Most people can give blood. As long as you are fit and healthy, weigh over 7 stone 12 lbs (50kg) and are aged between 17 and 66 (up to 70 if you have given blood before) you should be able to give blood… However, If you are female, aged under 20 years old and weigh under 65kg (10st 3lb) and are under 168cm (5′ 6″) in height, we need to estimate your blood volume before donating. – www.blood.co.uk/giving-blood/who-can-give-blood
There is also an online calculator that gives women of my size an estimate of 3500ml for how much blood is in the body – I’ll just guess that as a guy that figure is relevant enough for my interest here. They would be taking 470ml, which is roughly 1/8th.
Referring back to my earlier post, I’m now more horrified at the point I referred to there about a car accident victim potentially needing up to 100 pints of blood – obviously the human body doesn’t have that much to begin with.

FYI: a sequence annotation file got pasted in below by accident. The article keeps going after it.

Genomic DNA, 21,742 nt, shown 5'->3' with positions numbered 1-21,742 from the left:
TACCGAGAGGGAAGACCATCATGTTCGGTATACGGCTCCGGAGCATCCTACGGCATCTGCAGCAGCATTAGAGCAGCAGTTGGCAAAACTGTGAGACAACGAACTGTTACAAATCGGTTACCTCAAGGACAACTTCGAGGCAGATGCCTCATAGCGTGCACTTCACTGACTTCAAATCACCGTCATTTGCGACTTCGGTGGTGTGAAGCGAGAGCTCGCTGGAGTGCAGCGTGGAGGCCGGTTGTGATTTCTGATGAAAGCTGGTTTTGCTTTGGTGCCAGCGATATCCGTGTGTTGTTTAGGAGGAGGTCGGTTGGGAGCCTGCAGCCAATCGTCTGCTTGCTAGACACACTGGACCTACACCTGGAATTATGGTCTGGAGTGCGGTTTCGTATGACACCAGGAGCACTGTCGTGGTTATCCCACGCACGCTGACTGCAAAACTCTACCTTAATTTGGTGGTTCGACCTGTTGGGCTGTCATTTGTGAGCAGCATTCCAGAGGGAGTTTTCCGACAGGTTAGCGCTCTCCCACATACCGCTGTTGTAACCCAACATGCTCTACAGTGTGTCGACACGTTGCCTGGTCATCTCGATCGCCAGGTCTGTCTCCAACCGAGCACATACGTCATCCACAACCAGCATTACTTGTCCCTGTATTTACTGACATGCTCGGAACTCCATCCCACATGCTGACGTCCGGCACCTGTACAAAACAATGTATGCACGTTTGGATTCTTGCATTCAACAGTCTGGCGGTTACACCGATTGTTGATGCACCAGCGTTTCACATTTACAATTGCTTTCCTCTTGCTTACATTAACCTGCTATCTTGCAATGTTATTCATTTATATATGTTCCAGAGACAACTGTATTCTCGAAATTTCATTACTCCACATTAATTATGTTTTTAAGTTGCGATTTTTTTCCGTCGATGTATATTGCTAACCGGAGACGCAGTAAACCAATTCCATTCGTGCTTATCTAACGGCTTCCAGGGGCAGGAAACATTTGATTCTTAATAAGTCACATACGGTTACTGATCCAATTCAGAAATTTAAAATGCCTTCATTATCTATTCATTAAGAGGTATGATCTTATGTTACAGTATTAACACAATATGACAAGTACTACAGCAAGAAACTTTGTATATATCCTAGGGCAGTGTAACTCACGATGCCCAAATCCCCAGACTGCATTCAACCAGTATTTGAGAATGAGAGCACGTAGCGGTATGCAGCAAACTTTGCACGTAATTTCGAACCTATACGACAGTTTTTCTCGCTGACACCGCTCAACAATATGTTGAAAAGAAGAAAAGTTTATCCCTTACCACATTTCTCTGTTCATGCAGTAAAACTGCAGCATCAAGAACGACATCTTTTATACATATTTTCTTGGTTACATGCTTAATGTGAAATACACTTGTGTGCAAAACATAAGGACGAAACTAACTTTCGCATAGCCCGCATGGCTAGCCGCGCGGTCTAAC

The point of me having cycled there came up (having a bike helmet and gloves in my hands makes it hard to hide your mode of transport) and she discussed that with me, asking me how far I had come, and accepting that it was normal for me. I had my finger pricked for a blood sample to test my iron levels, and as the blood flowed forth from my fingertip she commented about how generous I was! I chuckled I guess perhaps my blood was still pumping well after the non-vigorous ride after all.
A little while later I was motioned towards a bed and told to sit on the edge and I held out my arms for nurse to inspect my veins. “Wow, no problem finding one here!” she said. I chuckled again. I’m not some butch dude with bulging biceps but after a short short cycle, and it being a warm day my veins were nice and prominent – it’s fun seeing them like that!